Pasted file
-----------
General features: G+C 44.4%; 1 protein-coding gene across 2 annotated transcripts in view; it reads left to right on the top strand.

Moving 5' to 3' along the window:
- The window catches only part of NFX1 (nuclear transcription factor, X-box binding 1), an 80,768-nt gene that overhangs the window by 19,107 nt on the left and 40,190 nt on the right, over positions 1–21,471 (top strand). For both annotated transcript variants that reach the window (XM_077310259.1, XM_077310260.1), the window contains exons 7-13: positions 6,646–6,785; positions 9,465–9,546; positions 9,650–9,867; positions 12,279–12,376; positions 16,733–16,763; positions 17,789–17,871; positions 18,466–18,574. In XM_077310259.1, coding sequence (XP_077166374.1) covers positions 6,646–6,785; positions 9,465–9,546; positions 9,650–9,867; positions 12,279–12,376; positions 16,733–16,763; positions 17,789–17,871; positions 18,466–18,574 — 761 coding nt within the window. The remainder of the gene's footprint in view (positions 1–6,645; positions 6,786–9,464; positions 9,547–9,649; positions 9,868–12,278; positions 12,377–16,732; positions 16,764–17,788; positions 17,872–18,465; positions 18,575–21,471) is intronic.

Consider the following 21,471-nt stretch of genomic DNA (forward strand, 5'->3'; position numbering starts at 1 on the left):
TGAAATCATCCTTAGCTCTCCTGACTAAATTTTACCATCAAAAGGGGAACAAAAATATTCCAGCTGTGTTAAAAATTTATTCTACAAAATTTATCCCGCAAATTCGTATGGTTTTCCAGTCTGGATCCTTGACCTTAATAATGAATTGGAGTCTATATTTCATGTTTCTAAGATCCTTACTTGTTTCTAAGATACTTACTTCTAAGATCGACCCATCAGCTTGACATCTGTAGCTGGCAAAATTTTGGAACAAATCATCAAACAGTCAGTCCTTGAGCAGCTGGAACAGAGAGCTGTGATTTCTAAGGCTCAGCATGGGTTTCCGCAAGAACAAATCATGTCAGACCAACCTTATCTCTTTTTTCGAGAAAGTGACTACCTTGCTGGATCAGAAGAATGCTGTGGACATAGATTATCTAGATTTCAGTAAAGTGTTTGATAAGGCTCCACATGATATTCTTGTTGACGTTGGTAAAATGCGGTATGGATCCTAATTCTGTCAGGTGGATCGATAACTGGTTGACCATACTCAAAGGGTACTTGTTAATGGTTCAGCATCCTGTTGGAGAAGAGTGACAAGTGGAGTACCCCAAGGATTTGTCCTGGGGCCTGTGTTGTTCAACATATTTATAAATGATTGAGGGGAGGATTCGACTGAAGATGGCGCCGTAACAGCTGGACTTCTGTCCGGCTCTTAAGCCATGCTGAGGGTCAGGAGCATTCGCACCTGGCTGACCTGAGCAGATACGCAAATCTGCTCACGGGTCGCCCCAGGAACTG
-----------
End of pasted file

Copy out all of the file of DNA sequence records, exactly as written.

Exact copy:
General features: G+C 44.4%; 1 protein-coding gene across 2 annotated transcripts in view; it reads left to right on the top strand.

Moving 5' to 3' along the window:
- The window catches only part of NFX1 (nuclear transcription factor, X-box binding 1), an 80,768-nt gene that overhangs the window by 19,107 nt on the left and 40,190 nt on the right, over positions 1–21,471 (top strand). For both annotated transcript variants that reach the window (XM_077310259.1, XM_077310260.1), the window contains exons 7-13: positions 6,646–6,785; positions 9,465–9,546; positions 9,650–9,867; positions 12,279–12,376; positions 16,733–16,763; positions 17,789–17,871; positions 18,466–18,574. In XM_077310259.1, coding sequence (XP_077166374.1) covers positions 6,646–6,785; positions 9,465–9,546; positions 9,650–9,867; positions 12,279–12,376; positions 16,733–16,763; positions 17,789–17,871; positions 18,466–18,574 — 761 coding nt within the window. The remainder of the gene's footprint in view (positions 1–6,645; positions 6,786–9,464; positions 9,547–9,649; positions 9,868–12,278; positions 12,377–16,732; positions 16,764–17,788; positions 17,872–18,465; positions 18,575–21,471) is intronic.

Consider the following 21,471-nt stretch of genomic DNA (forward strand, 5'->3'; position numbering starts at 1 on the left):
TGAAATCATCCTTAGCTCTCCTGACTAAATTTTACCATCAAAAGGGGAACAAAAATATTCCAGCTGTGTTAAAAATTTATTCTACAAAATTTATCCCGCAAATTCGTATGGTTTTCCAGTCTGGATCCTTGACCTTAATAATGAATTGGAGTCTATATTTCATGTTTCTAAGATCCTTACTTGTTTCTAAGATACTTACTTCTAAGATCGACCCATCAGCTTGACATCTGTAGCTGGCAAAATTTTGGAACAAATCATCAAACAGTCAGTCCTTGAGCAGCTGGAACAGAGAGCTGTGATTTCTAAGGCTCAGCATGGGTTTCCGCAAGAACAAATCATGTCAGACCAACCTTATCTCTTTTTTCGAGAAAGTGACTACCTTGCTGGATCAGAAGAATGCTGTGGACATAGATTATCTAGATTTCAGTAAAGTGTTTGATAAGGCTCCACATGATATTCTTGTTGACGTTGGTAAAATGCGGTATGGATCCTAATTCTGTCAGGTGGATCGATAACTGGTTGACCATACTCAAAGGGTACTTGTTAATGGTTCAGCATCCTGTTGGAGAAGAGTGACAAGTGGAGTACCCCAAGGATTTGTCCTGGGGCCTGTGTTGTTCAACATATTTATAAATGATTGAGGGGAGGATTCGACTGAAGATGGCGCCGTAACAGCTGGACTTCTGTCCGGCTCTTAAGCCATGCTGAGGGTCAGGAGCATTCGCACCTGGCTGACCTGAGCAGATACGCAAATCTGCTCACGGGTCGCCCCAGGAACTG